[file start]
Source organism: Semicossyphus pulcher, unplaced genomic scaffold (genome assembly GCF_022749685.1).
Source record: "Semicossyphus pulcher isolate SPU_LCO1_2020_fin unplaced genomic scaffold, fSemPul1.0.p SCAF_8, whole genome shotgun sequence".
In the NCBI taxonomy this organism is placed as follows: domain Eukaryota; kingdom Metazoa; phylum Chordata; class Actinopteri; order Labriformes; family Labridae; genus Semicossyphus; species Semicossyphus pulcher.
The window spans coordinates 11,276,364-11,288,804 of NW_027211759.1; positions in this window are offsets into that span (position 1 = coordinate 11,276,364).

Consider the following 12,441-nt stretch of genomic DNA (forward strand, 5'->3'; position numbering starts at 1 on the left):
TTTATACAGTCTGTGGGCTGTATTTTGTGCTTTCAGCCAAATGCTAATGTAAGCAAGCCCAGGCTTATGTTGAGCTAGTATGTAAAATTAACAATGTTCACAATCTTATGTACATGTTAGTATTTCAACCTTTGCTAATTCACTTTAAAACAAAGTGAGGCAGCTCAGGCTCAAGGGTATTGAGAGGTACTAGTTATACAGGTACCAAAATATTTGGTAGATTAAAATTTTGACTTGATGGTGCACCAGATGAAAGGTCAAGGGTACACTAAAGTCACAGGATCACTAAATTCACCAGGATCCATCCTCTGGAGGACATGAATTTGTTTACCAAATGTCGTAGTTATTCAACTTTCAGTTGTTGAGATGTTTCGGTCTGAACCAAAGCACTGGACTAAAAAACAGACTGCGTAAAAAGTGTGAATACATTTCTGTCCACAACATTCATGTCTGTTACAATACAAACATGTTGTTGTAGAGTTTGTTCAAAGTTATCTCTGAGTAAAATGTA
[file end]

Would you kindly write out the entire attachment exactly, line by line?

Source organism: Semicossyphus pulcher, unplaced genomic scaffold (genome assembly GCF_022749685.1).
Source record: "Semicossyphus pulcher isolate SPU_LCO1_2020_fin unplaced genomic scaffold, fSemPul1.0.p SCAF_8, whole genome shotgun sequence".
In the NCBI taxonomy this organism is placed as follows: domain Eukaryota; kingdom Metazoa; phylum Chordata; class Actinopteri; order Labriformes; family Labridae; genus Semicossyphus; species Semicossyphus pulcher.
The window spans coordinates 11,276,364-11,288,804 of NW_027211759.1; positions in this window are offsets into that span (position 1 = coordinate 11,276,364).

Consider the following 12,441-nt stretch of genomic DNA (forward strand, 5'->3'; position numbering starts at 1 on the left):
TTTATACAGTCTGTGGGCTGTATTTTGTGCTTTCAGCCAAATGCTAATGTAAGCAAGCCCAGGCTTATGTTGAGCTAGTATGTAAAATTAACAATGTTCACAATCTTATGTACATGTTAGTATTTCAACCTTTGCTAATTCACTTTAAAACAAAGTGAGGCAGCTCAGGCTCAAGGGTATTGAGAGGTACTAGTTATACAGGTACCAAAATATTTGGTAGATTAAAATTTTGACTTGATGGTGCACCAGATGAAAGGTCAAGGGTACACTAAAGTCACAGGATCACTAAATTCACCAGGATCCATCCTCTGGAGGACATGAATTTGTTTACCAAATGTCGTAGTTATTCAACTTTCAGTTGTTGAGATGTTTCGGTCTGAACCAAAGCACTGGACTAAAAAACAGACTGCGTAAAAAGTGTGAATACATTTCTGTCCACAACATTCATGTCTGTTACAATACAAACATGTTGTTGTAGAGTTTGTTCAAAGTTATCTCTGAGTAAAATGTA